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Blue-green algae strikes again, this time on the Charles River in Newton

Posted by Deidre Fernandes  August 9, 2012 03:56 PM

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A blue-green algae bloom has developed in the Charles River by the canoe and kayak launch in Newton, the Charles River Watershed Association said Thursday in an advisory warning people to avoid contact with the water.

This is the first time in recent years that blue-green algae has been spotted in the Lakes District of the Charles River, which includes Newton, Waltham and Weston, the association said. However, there have been a number of algae blooms in the river south of Cambridge over the past six years.

The watershed association advised the public to avoid touching the water in the area near Charles River Canoe & Kayak off Commonwealth Avenue in Newton, and to wash off after any contact. The advisory does not close the river to boating, however.

“We haven’t seen a bloom like this in this section of the river before,” Kate Bowditch, the association’s director of projects, said in a news release. “There are thousands of people out on the river on these hot summer days; we need to do more to protect them and the river we all love.”

Some algae blooms can produce toxins and cause skin and eye irritation, trigger asthma-like symptoms and if swallowed in large amounts, harm the liver.

The section of the river near Commonwealth Avenue has been a deep green since Monday, and tests indicate that cyanobacteria concentration is more than twice the state’s threshold of 70,000 cells per milliliter, the association said.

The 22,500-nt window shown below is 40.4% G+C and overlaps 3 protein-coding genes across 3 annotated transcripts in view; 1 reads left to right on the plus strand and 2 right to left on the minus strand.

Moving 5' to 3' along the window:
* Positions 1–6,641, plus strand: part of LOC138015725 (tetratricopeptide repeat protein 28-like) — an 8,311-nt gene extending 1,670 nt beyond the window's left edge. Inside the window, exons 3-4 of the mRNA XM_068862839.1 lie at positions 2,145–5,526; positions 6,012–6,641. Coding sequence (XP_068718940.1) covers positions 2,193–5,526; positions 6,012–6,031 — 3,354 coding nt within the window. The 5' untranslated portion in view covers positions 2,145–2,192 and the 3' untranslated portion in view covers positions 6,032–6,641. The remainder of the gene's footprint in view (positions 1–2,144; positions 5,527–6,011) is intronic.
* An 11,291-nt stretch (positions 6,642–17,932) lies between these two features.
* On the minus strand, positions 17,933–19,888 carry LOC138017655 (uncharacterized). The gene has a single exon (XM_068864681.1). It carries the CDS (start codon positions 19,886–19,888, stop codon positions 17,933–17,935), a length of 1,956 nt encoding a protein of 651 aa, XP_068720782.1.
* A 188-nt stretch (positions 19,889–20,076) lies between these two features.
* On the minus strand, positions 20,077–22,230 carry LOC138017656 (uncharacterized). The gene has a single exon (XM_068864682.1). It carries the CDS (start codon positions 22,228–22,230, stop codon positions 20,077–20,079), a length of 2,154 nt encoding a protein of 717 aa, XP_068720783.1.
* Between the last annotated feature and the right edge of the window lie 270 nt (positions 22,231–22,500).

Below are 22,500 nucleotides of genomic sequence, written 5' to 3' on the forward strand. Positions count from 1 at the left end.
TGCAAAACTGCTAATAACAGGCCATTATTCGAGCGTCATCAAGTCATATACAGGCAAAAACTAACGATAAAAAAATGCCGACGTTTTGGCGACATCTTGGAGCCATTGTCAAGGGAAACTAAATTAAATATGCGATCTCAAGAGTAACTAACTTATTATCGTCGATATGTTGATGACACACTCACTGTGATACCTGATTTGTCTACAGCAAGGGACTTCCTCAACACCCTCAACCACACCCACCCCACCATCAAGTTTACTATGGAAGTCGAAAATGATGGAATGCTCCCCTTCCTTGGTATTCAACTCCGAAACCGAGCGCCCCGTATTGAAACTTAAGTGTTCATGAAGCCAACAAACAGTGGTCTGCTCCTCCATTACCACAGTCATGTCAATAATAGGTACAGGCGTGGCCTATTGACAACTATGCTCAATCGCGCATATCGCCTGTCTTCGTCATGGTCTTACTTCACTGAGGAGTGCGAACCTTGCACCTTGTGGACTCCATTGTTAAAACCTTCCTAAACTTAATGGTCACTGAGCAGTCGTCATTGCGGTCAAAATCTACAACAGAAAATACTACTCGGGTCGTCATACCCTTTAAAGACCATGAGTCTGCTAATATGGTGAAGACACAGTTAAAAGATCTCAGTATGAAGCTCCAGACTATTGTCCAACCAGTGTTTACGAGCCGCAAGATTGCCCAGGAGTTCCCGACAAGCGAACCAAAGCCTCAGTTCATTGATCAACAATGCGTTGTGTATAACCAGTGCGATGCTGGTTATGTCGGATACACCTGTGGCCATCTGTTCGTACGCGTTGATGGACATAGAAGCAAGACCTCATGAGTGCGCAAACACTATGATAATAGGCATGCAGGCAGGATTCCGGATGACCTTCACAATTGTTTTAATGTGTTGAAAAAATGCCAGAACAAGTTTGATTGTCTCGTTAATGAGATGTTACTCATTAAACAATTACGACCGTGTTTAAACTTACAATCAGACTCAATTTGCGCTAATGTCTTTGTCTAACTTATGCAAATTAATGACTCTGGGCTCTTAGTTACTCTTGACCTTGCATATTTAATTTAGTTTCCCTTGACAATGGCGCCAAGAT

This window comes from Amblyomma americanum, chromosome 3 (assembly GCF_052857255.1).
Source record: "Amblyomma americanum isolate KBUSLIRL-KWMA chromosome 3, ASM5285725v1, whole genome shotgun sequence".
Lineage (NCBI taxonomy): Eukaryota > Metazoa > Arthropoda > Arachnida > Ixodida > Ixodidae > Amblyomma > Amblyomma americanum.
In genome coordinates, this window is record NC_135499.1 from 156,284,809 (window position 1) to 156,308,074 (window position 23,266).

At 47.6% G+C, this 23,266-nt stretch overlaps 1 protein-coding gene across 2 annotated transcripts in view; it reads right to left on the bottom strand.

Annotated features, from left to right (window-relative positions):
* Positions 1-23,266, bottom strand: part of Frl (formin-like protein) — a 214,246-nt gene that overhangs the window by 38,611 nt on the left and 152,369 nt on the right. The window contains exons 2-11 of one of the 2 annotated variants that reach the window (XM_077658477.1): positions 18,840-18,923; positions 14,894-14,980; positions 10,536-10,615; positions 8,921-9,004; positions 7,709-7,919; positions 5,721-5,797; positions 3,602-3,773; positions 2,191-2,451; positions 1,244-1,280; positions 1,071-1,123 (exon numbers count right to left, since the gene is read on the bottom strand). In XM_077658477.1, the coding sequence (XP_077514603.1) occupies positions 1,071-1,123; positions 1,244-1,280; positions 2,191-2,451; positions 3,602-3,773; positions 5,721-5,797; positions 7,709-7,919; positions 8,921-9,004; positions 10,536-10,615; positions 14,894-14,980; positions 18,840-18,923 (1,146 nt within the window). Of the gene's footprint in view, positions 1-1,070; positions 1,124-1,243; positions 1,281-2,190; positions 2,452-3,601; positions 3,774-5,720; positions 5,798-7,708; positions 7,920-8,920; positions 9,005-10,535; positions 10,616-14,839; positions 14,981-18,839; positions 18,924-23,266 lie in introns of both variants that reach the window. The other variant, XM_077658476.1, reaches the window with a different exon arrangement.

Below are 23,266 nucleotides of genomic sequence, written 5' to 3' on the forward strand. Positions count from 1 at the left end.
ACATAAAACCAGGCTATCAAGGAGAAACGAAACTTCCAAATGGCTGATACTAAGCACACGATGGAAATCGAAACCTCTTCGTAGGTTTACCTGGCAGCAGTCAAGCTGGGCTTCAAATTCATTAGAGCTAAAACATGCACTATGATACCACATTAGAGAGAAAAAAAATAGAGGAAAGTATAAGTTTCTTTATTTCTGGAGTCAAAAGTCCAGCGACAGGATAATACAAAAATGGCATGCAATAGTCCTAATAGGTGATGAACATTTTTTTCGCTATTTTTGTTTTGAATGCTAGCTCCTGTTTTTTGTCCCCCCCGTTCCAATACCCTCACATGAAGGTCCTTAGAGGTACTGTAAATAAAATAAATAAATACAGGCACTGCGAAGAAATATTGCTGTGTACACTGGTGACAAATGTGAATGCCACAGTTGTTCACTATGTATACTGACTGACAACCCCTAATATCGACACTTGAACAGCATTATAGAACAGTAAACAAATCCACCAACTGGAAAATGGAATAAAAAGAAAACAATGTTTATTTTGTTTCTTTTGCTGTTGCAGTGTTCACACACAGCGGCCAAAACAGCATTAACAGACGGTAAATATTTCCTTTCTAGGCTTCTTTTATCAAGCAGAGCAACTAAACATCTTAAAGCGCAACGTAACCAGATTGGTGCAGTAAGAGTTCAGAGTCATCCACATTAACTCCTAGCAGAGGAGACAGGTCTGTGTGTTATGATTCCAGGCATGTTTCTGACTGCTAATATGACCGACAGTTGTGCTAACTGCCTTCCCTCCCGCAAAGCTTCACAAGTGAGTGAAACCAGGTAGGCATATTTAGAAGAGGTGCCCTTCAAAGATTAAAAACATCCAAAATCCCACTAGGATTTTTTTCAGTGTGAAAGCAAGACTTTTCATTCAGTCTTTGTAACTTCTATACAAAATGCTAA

The algae bloom has also probably extended down to the Moody Street Dam in Waltham and the association is awaiting test results from the water there, said Amy Rothe, the association’s spokeswoman.

Blue-green algae has been a problem this summer around the Greater Boston area, closing popular lakes and ponds to swimmers.

Last week, nine lakes and ponds were under a blue-green algae advisory, according to the Massachusetts Department of Public Health.

Blue-green algae blooms in areas with large amounts of nutrients – such as those found in fertilizers, leaking septic or sewer systems, and animal waste – and in warm temperatures.

The watershed association “believes that high temperatures combined with excessive nutrient pollution loads in the Charles are the cause of the algae bloom in the Lakes District,” Rothe said.

Mark Jacobson, general manager of Charles River Canoe & Kayak, said fewer people were renting boats at the Commonwealth Avenue landing since the advisory was issued. Some are heading instead to the company’s other locations along the river.

“Today’s definitely been quieter,” Jacobson said. A hose has been set up so that paddlers can wash off if needed, he added.

Deirdre Fernandes can be reached at deirdre.fernandes@globe.com.

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